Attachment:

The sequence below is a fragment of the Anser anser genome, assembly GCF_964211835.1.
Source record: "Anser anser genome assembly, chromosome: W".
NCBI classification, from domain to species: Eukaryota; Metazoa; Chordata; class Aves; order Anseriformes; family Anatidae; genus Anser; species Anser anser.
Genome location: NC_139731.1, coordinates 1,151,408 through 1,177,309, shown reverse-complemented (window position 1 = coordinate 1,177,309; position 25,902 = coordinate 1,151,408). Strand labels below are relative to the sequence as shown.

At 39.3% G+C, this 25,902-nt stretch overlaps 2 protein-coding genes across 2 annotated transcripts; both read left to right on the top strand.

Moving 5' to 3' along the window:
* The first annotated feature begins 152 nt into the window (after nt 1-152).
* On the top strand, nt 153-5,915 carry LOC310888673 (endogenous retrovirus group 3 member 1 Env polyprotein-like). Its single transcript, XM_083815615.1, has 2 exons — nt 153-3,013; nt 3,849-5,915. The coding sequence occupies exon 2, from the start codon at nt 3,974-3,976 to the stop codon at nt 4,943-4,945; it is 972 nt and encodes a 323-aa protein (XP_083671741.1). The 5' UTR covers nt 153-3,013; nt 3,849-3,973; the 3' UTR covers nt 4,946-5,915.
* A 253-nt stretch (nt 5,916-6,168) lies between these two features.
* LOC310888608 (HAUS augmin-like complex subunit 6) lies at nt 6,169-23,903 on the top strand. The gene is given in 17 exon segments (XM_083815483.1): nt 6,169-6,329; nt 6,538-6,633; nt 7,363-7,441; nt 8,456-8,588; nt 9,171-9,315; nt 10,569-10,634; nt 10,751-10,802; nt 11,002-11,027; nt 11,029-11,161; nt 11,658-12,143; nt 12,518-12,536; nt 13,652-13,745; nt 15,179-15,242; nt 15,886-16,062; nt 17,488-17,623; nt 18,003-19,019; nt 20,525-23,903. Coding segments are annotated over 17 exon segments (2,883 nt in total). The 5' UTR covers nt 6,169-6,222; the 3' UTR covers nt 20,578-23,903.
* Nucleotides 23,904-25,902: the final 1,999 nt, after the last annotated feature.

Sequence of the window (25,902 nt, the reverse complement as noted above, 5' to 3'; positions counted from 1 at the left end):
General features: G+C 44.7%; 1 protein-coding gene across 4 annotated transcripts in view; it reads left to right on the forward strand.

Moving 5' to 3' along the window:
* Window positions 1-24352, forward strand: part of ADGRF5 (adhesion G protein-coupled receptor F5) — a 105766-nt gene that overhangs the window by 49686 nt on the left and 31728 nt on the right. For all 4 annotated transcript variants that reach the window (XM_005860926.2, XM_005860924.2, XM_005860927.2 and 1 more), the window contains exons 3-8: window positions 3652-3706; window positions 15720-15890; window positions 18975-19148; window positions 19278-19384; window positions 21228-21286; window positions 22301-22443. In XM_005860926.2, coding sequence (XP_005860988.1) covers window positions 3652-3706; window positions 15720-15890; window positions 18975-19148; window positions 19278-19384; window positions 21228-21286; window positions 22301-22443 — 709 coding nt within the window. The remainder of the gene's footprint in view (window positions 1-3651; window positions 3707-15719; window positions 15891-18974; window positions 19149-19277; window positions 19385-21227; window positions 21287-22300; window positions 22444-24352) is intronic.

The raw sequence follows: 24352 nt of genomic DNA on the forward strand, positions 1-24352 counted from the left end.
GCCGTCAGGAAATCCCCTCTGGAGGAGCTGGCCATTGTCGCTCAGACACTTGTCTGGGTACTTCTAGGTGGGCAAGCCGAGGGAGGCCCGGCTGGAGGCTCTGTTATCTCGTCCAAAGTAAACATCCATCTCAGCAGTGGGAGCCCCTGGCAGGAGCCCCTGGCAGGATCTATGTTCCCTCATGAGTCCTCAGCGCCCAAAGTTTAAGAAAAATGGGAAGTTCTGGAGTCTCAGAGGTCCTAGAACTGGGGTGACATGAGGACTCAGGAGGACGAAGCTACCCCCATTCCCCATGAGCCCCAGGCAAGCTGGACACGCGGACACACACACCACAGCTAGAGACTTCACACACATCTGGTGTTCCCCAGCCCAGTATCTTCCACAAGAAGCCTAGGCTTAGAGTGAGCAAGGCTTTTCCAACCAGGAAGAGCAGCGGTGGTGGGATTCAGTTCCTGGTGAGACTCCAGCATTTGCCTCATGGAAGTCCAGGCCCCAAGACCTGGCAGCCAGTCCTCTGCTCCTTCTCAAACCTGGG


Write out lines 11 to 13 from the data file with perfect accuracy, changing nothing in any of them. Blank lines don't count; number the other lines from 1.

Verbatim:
* Nucleotides 23,904-25,902: the final 1,999 nt, after the last annotated feature.

Sequence of the window (25,902 nt, the reverse complement as noted above, 5' to 3'; positions counted from 1 at the left end):
General features: G+C 44.7%; 1 protein-coding gene across 4 annotated transcripts in view; it reads left to right on the forward strand.